When our helicopters took off, the same 100 people looked on. A group of about 15 kids had made their way to a closer vantage point, about 10 yards away. They ignored orders from a police officer to move back. When we lifted off, the rotor wash sandblasted the kids with red dusty dirt. They actually seemed to like it as they were blown around, some falling over, but still jumping up and down with excitement. A similar scene happened later in the day, but this time it was a group of singers. They didn’t seem as happy about it.

rwanda-singers.jpg
Justin Sullivan/Getty Images

BURERA, RWANDA – AUGUST 02: A group of women sing before former U.S. President Bill Clinton arrived by helicopter to take part in a groundbreaking ceremony for a new hospital August 2, 2008 in Burera, Rwanda.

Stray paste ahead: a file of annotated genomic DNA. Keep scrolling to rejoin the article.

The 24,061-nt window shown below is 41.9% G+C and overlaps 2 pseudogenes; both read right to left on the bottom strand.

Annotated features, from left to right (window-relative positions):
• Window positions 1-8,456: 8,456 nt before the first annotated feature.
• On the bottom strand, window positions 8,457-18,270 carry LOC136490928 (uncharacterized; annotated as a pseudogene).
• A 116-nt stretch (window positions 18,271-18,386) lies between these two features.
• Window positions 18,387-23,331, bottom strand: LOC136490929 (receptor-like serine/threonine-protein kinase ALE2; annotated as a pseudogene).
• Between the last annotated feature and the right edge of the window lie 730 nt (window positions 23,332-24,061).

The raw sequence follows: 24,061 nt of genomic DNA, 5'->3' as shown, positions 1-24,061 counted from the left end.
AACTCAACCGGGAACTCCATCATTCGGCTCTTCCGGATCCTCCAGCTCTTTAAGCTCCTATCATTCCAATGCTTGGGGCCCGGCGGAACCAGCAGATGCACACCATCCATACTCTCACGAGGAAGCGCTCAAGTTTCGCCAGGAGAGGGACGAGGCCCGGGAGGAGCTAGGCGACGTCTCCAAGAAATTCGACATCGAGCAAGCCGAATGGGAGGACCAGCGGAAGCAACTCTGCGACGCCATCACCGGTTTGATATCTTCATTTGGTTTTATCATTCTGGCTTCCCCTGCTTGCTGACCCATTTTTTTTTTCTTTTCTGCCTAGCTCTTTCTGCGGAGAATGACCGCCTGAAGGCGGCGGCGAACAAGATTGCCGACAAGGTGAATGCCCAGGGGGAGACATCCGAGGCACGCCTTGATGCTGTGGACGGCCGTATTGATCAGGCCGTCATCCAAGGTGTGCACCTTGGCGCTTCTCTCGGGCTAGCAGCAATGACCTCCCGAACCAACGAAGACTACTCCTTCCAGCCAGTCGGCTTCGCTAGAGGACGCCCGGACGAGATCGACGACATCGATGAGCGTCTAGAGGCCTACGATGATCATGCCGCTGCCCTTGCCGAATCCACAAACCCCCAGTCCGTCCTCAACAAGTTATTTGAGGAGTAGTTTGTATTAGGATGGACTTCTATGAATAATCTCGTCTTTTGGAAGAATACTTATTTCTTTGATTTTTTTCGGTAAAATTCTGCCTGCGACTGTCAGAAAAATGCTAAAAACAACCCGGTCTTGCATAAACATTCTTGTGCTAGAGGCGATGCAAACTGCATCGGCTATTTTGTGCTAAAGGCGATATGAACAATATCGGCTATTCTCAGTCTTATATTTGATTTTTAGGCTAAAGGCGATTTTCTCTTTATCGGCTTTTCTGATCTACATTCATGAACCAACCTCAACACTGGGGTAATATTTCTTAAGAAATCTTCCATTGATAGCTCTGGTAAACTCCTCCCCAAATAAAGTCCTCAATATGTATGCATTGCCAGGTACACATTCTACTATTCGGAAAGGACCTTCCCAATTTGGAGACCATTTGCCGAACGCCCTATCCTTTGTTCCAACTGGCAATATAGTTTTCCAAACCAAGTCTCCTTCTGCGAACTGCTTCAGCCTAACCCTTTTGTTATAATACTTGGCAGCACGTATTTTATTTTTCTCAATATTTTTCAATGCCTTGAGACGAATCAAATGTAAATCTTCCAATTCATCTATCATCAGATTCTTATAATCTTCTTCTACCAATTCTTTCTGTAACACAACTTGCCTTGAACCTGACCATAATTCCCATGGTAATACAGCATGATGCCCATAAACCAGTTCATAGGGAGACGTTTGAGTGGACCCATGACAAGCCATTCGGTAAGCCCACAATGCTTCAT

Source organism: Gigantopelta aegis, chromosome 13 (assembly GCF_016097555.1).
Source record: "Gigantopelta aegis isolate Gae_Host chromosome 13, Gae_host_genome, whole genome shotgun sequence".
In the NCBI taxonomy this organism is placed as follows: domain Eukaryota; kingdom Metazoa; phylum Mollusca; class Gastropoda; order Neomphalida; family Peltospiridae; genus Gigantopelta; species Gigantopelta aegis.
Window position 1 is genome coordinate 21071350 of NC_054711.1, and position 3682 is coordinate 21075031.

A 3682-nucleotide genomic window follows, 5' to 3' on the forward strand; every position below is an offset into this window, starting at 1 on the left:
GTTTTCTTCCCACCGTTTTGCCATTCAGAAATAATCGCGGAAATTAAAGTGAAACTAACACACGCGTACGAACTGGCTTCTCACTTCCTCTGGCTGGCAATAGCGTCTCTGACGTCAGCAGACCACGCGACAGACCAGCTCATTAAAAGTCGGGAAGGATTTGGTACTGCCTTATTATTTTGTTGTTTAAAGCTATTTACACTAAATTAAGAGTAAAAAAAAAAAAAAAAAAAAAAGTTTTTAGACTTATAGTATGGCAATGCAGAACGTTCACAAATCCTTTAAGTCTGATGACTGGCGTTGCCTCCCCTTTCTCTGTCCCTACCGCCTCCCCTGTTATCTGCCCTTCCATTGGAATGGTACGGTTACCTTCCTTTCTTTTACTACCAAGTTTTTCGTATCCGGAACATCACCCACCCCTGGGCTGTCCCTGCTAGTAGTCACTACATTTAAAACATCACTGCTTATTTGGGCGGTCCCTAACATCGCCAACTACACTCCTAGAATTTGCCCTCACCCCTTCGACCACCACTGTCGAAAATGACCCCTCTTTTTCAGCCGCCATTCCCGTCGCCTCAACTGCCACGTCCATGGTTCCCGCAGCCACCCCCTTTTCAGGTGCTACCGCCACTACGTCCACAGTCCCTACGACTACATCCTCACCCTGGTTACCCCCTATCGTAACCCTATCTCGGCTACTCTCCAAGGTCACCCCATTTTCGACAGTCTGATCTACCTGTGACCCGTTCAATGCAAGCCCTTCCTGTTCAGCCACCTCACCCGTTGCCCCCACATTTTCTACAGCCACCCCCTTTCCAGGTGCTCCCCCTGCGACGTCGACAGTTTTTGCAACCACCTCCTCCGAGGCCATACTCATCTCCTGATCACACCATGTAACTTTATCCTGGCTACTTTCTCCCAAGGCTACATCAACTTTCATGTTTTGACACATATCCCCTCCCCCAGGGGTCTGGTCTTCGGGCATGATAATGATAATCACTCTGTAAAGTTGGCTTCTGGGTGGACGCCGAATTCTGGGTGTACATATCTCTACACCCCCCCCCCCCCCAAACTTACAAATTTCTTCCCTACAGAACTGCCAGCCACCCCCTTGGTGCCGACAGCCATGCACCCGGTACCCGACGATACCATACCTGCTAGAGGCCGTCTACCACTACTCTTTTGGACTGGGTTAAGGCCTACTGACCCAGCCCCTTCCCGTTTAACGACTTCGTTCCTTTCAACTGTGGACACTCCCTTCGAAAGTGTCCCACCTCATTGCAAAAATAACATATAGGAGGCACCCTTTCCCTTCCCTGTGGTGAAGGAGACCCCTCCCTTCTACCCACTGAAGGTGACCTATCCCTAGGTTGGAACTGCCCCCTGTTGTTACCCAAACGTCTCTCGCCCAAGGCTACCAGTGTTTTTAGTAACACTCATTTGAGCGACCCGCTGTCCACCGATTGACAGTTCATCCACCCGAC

While Bill chowed down with the president, we sat in the bus for hours near the soccer field heliport. It was here that my fatigue started to show. I was attempting to get some work done and inadvertently erased one of my flash cards, one that had several images that I really liked. The photos of Chelsea getting her nose pinched by a little girl…gone. The kids getting sandblasted was also one for the memory. It was a nightmare. And once again, the day was turning south.

chelsea-and-child.jpg
Justin Sullivan/Getty Images

RWINKWAVU, RWANDA – AUGUST 02: A baby pinches the nose of Chelsea Clinton as her and her father, former U.S. President Bill Clinton, visit a rural healthcare clinic August 2, 2008 in Rwinkwavu, Rwanda.